01 Feb 2021
I’m not sure where to begin when it comes to telling my ‘coming out’ story. Some may wonder why I should even have to tell it, but it felt important for me to do so especially with it being LGBTQ+ history month. Growing up, nobody I knew was anything other than straight, or if I they were, they certainly kept it a good secret (which is kind of my point). Anyway, here goes…
A bit about me: I’m now 28, born and bred in Coventry. My parents divorced when I was 11 so I spent most of my childhood growing up between two households with my little sister in tow. Things didn’t always go to plan, and at the age of 14, I ended up living with my dad and my sister with my mum. Looking back, I think part of that decision was motivated by the fact I felt more at home with my dad – he didn’t ask too many questions and I could kind of get on with things my way.
I had always been a tomboy growing up – playing football, refusing to do or wear anything girly whatsoever – and I went wherever my dad went. This meant spending a lot of time in the pub playing pool and being one of the lads, just how I liked it and where I felt comfortable. When I was younger, I didn’t really give much thought beyond that. I was a tomboy and proud.
It wasn’t until the age of 13 that I started to see more of the world, understanding and realising that I wasn’t just a tomboy, that in fact I wasn’t straight either. I couldn’t get my head round it, and while I knew deep down, I wasn’t comfortable with myself. How can you be OK telling others if you can’t accept it? I felt very alone and like I was living another life, desperately doing what I could to fit in with others at school. Thankfully for me, my best friend came out as gay, so this in some weird way gave me permission to do the same.
The battle with myself and accepting who I was continued for the rest of my school years, where only a handful of close friends knew what I was going through. My parents still didn’t know. The only place I felt I could be myself was on MySpace pages that I kept separate from other accounts so people wouldn’t find out. I carried on getting accused of being a ‘dyke’ from people at school because in their eyes, I was just a tomboy who couldn’t get a boyfriend. I didn’t fit in.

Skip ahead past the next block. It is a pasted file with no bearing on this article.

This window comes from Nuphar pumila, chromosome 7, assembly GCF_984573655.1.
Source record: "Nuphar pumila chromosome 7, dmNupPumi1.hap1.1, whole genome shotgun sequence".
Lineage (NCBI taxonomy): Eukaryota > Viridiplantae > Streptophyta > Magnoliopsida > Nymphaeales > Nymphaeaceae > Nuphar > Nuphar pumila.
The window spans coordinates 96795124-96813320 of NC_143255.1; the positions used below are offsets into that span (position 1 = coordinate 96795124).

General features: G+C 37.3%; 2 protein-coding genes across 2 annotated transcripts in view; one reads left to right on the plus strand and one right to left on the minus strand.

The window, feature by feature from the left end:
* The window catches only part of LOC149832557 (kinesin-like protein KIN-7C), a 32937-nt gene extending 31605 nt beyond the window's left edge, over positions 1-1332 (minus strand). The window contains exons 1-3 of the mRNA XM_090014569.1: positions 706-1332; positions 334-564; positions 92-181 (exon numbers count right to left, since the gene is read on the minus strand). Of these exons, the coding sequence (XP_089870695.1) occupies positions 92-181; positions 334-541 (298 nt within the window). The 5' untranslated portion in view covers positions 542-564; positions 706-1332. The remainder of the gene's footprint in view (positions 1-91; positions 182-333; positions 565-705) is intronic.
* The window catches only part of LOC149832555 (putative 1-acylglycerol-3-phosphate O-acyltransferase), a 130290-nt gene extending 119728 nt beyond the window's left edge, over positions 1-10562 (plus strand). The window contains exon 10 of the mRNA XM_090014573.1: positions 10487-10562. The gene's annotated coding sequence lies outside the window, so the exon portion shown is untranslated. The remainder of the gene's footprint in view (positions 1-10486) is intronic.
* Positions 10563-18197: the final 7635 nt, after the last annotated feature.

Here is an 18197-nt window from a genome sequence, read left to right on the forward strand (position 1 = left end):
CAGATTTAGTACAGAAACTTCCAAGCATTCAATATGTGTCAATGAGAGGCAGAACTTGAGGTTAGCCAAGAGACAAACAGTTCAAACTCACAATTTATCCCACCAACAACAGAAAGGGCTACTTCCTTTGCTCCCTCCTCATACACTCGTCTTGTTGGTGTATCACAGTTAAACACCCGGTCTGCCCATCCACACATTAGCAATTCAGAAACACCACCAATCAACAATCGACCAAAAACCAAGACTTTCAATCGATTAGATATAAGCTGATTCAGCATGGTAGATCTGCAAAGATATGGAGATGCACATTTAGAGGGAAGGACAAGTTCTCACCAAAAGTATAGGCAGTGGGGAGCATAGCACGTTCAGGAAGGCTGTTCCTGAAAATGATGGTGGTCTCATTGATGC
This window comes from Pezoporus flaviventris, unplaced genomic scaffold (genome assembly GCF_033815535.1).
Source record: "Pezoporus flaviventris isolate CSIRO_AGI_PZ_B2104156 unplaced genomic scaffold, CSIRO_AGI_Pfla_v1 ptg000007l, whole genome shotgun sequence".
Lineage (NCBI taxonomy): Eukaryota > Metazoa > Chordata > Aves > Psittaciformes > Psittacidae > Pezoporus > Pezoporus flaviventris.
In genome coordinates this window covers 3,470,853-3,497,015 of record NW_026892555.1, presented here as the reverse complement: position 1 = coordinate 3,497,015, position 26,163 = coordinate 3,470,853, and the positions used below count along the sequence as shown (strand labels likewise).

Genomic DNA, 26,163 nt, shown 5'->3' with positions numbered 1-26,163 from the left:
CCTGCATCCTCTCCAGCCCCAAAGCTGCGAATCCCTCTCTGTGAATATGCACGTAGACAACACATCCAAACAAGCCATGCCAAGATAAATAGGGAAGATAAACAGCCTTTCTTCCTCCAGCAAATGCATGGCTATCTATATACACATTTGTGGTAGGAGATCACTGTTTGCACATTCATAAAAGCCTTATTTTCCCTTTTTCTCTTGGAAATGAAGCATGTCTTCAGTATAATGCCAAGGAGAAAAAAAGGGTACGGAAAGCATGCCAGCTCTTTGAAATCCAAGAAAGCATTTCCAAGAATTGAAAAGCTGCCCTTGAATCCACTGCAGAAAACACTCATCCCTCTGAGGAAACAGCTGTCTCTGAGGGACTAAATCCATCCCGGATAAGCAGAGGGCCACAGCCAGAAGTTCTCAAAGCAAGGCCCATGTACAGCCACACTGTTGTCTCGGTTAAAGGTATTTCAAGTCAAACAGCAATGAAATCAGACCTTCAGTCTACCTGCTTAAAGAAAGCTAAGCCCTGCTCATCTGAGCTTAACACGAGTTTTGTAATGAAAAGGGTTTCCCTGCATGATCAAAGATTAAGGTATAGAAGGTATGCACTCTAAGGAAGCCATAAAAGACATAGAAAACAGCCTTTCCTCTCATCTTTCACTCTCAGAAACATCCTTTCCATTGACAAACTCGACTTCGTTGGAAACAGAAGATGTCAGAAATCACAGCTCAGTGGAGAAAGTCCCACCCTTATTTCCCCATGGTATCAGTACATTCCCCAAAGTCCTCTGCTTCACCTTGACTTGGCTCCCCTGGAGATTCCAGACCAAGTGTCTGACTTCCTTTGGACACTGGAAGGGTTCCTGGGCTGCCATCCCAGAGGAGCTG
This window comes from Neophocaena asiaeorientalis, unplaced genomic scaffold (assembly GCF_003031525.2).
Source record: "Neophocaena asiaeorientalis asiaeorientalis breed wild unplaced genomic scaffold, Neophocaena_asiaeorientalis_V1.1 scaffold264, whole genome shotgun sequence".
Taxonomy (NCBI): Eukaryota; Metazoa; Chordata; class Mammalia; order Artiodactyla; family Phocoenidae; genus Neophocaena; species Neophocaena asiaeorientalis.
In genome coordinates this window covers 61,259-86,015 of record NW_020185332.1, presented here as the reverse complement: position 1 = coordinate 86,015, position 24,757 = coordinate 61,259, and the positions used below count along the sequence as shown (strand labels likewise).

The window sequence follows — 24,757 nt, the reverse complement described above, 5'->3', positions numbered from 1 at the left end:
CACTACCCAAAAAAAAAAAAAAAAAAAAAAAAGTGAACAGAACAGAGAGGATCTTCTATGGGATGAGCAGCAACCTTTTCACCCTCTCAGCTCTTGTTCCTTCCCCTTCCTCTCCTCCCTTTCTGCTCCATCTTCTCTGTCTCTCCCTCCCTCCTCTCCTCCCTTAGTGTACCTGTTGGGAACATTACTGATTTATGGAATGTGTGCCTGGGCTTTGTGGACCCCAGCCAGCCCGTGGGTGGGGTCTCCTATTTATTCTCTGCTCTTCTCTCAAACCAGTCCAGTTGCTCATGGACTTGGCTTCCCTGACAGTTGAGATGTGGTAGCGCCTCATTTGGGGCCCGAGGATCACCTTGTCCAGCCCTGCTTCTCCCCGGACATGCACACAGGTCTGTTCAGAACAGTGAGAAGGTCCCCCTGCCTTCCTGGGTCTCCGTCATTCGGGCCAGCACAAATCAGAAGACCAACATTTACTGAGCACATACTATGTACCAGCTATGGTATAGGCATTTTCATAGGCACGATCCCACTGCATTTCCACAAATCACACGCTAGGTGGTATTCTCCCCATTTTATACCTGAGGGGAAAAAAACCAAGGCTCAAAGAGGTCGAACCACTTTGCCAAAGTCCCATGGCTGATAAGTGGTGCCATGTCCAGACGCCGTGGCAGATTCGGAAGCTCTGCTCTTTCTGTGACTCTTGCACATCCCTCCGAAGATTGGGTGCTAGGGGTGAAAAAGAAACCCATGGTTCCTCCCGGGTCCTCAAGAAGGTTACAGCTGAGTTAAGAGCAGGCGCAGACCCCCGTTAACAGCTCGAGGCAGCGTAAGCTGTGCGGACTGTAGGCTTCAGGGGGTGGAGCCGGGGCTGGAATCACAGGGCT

It was only at university where I could create a new identity for myself. No one knew me, so what did I have to lose? I still didn’t tell everyone, only if they asked, and when they did, it was actually a relief. I found sanctuary in the women’s football team, surrounded by some of the first gay people I had met that were my own age.
I’d love to tell you that I continued to flourish from there. However, when I entered the world of work, I suppressed it once again. I told select colleagues, letting them tell everyone else that I was gay, eventually stopping the whispering. My boss at the time even pulled me into an office asking, “Is there anything I need to know?” I responded by asking him what he wanted to know. He asked if I was with anybody, to which I told him I was in a same sex relationship. The closing remark was him asking “What are the next steps?” You can see how this didn’t fill me with hope that I could one day be myself and stop exhausting myself living two lives.
Finding acceptance in housing
It was only when I came into housing things began to change. I was lucky enough to meet someone who cared – a previous manager that has continued to be a great support ever since. She always asked how my girlfriend was – a small thing, but it put me completely at ease. Since then I haven’t been scared to tell anyone, not really. I do however, depending on the situation still say ‘partner’ to begin with, testing the waters before I tell them her name is Lauran. I’m a lot more comfortable now, knowing if someone doesn’t like it, then that’s their issue.
Whenever I do feel that slight pang of judgement, it feels as though you’re coming out, over and over again to nearly everyone that you meet. Imagine having to feel like you have to do that?
An inspiring sector
12 months ago, I would never have done this – share publicly how I feel and my experiences. However, the last year has been a bit of an awakening for me, bolstered after being the victim of a homophobic attack. I was so angry that I tweeted about it, and I was overwhelmed by the love and support of people from right across the sector. Other LGBTQ+ individuals and allies, supporting me from nowhere. It meant the world.
Housing is full of inspiring role models. Whether they know it or not. I have no idea where I would be without them and their support. They’re not doing anything other than being themselves. Something, I have experienced first-hand as a LGBTQ+ person, that is one of the hardest battles to win.
LGBTQ+ history month is all about recognising these battles, standing on the shoulders of those that have come out before us, carrying on their fight for equality. The more people who can share their experiences the better it will become.
I found my home in housing, let’s all make sure others can do the same.
Rebecca Clarke is head of membership at the Chartered Institute of Housing.